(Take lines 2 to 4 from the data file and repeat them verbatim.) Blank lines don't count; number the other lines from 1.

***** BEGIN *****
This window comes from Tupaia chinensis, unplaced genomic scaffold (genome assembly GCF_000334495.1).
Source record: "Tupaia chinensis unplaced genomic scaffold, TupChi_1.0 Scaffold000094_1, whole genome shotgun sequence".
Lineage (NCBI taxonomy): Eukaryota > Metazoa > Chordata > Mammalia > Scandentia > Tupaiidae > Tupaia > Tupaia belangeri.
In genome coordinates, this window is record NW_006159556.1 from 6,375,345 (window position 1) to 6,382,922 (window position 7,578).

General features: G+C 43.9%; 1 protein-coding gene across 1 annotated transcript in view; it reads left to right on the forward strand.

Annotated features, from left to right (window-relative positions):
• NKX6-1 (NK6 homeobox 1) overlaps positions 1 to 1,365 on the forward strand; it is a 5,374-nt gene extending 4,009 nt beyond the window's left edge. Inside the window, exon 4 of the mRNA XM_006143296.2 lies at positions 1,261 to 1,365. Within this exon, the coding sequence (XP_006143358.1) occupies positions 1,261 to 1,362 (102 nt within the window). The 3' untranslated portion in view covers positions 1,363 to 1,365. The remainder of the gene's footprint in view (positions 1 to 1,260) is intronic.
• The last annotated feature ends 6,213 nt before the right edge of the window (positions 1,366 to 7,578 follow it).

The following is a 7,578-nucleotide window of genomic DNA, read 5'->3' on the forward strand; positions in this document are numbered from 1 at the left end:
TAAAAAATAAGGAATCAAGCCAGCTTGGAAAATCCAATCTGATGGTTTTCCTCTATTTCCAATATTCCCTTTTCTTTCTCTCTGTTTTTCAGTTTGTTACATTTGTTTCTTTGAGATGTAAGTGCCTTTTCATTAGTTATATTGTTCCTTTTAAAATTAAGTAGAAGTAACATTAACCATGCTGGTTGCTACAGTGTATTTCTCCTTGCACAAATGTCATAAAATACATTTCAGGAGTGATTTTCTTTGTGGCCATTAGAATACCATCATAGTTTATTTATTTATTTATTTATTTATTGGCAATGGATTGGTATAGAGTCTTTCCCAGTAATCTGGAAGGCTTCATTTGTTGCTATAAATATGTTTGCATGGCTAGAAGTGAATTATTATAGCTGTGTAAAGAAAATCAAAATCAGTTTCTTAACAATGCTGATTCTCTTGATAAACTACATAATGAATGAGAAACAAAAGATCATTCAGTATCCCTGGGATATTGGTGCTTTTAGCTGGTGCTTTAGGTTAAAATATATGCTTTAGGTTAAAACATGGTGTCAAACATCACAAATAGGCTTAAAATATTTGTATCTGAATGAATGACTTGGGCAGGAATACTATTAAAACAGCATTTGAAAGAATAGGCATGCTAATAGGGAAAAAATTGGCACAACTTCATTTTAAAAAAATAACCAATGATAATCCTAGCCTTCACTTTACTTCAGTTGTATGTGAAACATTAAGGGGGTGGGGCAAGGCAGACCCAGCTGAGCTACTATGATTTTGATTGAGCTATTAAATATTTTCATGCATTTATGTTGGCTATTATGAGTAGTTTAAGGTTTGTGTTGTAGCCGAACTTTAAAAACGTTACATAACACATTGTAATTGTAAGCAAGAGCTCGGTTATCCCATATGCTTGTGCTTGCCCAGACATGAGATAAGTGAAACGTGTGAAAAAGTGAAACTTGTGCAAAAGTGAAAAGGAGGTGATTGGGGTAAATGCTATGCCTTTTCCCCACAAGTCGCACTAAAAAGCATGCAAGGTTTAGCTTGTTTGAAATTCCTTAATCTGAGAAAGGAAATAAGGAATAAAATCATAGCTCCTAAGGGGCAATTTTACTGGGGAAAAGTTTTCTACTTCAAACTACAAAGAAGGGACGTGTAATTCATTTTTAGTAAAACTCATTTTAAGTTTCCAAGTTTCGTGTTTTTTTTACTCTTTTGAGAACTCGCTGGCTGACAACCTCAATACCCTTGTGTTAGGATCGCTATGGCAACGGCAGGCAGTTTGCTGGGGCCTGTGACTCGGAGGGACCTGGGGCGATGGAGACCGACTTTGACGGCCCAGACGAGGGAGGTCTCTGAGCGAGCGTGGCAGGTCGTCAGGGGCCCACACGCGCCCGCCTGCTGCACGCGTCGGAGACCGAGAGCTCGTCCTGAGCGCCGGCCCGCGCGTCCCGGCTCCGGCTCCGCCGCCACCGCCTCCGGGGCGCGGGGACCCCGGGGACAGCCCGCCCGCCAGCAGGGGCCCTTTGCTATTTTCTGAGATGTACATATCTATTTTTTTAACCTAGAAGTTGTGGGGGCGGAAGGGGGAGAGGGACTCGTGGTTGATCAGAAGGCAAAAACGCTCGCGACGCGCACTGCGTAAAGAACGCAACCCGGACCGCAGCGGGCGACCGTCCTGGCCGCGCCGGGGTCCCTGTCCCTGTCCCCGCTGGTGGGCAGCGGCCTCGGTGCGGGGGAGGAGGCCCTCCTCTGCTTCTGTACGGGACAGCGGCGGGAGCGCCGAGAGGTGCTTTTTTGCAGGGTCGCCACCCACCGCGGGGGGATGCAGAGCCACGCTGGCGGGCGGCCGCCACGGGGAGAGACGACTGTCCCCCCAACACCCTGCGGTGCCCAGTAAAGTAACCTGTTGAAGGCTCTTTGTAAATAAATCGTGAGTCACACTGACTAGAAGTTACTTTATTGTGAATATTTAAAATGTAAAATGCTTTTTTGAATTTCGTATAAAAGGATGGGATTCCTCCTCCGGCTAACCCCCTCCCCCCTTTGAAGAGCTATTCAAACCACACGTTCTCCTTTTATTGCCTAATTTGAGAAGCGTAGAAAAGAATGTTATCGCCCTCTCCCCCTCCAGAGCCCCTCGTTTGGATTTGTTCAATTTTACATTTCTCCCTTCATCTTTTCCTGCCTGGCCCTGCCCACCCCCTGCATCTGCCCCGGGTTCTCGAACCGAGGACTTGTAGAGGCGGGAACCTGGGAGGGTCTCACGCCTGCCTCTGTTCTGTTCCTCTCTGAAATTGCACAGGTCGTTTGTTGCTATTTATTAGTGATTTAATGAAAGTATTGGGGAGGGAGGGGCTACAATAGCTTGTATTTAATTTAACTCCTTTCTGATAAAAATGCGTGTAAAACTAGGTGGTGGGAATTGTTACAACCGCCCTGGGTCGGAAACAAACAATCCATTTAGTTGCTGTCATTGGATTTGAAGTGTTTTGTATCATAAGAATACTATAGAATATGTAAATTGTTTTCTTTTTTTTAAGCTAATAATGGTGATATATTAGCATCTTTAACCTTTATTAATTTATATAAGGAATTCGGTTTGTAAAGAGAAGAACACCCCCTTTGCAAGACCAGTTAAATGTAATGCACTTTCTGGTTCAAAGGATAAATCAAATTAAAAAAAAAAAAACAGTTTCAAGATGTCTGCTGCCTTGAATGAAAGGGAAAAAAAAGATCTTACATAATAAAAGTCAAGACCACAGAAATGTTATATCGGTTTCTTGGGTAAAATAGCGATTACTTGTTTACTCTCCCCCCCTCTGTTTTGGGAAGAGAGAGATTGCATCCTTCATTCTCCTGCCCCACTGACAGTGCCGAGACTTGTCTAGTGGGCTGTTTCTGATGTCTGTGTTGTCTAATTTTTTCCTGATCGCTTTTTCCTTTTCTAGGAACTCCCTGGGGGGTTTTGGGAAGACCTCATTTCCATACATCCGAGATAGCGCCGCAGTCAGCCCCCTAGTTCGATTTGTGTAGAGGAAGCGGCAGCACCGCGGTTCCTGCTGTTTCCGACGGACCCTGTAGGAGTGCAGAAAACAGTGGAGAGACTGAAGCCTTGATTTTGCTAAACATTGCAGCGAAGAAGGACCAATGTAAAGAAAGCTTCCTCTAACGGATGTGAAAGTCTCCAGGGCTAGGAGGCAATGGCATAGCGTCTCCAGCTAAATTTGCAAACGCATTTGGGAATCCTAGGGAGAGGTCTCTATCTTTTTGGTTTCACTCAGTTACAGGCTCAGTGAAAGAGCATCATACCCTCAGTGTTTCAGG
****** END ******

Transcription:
Source record: "Tupaia chinensis unplaced genomic scaffold, TupChi_1.0 Scaffold000094_1, whole genome shotgun sequence".
Lineage (NCBI taxonomy): Eukaryota > Metazoa > Chordata > Mammalia > Scandentia > Tupaiidae > Tupaia > Tupaia belangeri.
In genome coordinates, this window is record NW_006159556.1 from 6,375,345 (window position 1) to 6,382,922 (window position 7,578).